17 December 2009 Edition

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Joe Doc - 40 years of republican activism

EXTRADITION FIGHT: Joe Doherty spent nine out of 24 years in jail in America

EXTRADITION FIGHT: Joe Doherty spent nine out of 24 years in jail in America

CHRISTMAS has traditionally been a time when Irish republicans think of political prisoners. Coiste na nIarchimí is the umbrella body representing the interests of republican ex-prisoners throughout the length of Ireland. One of its members is Joe Doherty (53) from New Lodge in Belfast. Joe spent  nearly 24 years in prison, including a nine-year stint in a US jail fighting extradition to Ireland.
During the 1981 Hunger Strike, he was one of eight men who broke out of Crumlin Road Jail in a daring and spectacular escape.
Today, as well as working on behalf of republican ex-POWs Joe is involved in community work in his native New Lodge.


This article first appeared in the ‘North Belfast Sinn Féin Bulletin’

JOE Doherty or ‘Joe Doc’ was actually born in the Short Strand, although he was raised in the New Lodge.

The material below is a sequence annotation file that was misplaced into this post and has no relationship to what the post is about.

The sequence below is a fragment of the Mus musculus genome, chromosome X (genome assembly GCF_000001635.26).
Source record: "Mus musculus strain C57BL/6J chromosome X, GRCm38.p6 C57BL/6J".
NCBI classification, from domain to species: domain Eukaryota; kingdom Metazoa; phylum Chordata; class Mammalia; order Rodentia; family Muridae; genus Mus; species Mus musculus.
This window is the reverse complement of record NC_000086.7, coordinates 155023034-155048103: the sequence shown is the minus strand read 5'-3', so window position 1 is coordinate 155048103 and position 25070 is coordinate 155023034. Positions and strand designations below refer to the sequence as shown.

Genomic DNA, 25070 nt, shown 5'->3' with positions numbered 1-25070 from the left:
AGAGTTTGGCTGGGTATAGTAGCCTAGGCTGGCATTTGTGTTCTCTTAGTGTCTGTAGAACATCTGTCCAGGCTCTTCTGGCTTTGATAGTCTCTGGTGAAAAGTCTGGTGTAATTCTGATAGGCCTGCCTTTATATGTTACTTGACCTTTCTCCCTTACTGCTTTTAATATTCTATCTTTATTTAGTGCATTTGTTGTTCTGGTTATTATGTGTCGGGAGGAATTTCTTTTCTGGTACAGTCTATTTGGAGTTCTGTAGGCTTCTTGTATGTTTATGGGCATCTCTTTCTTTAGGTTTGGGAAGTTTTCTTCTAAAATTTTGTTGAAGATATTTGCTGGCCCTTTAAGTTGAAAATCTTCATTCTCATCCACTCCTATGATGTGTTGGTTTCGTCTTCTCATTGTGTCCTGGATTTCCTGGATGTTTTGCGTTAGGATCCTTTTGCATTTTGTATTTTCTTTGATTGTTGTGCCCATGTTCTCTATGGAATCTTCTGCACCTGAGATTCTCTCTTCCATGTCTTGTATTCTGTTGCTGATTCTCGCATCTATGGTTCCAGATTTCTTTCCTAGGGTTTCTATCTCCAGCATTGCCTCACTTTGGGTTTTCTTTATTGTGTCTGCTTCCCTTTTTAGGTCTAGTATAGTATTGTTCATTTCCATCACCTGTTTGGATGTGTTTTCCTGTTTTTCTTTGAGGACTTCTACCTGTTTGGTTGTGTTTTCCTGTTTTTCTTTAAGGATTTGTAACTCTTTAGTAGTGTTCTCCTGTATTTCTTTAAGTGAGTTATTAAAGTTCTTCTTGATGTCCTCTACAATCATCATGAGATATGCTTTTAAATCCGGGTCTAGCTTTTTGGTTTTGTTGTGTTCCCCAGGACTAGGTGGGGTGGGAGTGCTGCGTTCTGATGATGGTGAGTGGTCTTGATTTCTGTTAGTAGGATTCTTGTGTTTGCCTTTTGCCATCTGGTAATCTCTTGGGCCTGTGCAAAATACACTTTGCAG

His father worked at the Belfast Dock and was a member of Connolly’s/Larkin’s Irish Transport & General Workers union.
“My paternal grandfather,” said Joe, “was Edward Doherty who was the Belfast leader of the union at the beginning of the 1900s and was also a member of James Connolly’s Irish Citizen Army.
“My father’s politics were working class socialism and this was passed on to me.
“My mother’s father Alex Darragh was in the British Army and fought at the Somme but on returning to Ireland he joined the IRA and fought in the west of Ireland in the Flying Columns. So my republicanism came from my mother. Republicanism cannot be separated from the socialist ideals of Connolly and I see Sinn Féin’s main role in combating poverty as an essential part of our strategy.
“Sinn Féin has certainly maintained its objectives in fighting for our community. If it didn’t I would not support the party.”

SUPPRESSED
Joe’s political learning came not just from his parents but from what was happening around him as a then unionist-dominated state suppressed people’s demands for equality.
“Like most youth from the early 1960s I was influenced by the institutional discrimination that was all around us. My father urged me to immigrate to foreign shores, not wanting me to live this kind of life.
“While the 1960s civil rights gave us hope, its violent suppression convinced us that the system could not be reformed. The harsh occupation by the British military in the New Lodge and elsewhere further convinced me that armed struggle was the only alternative.”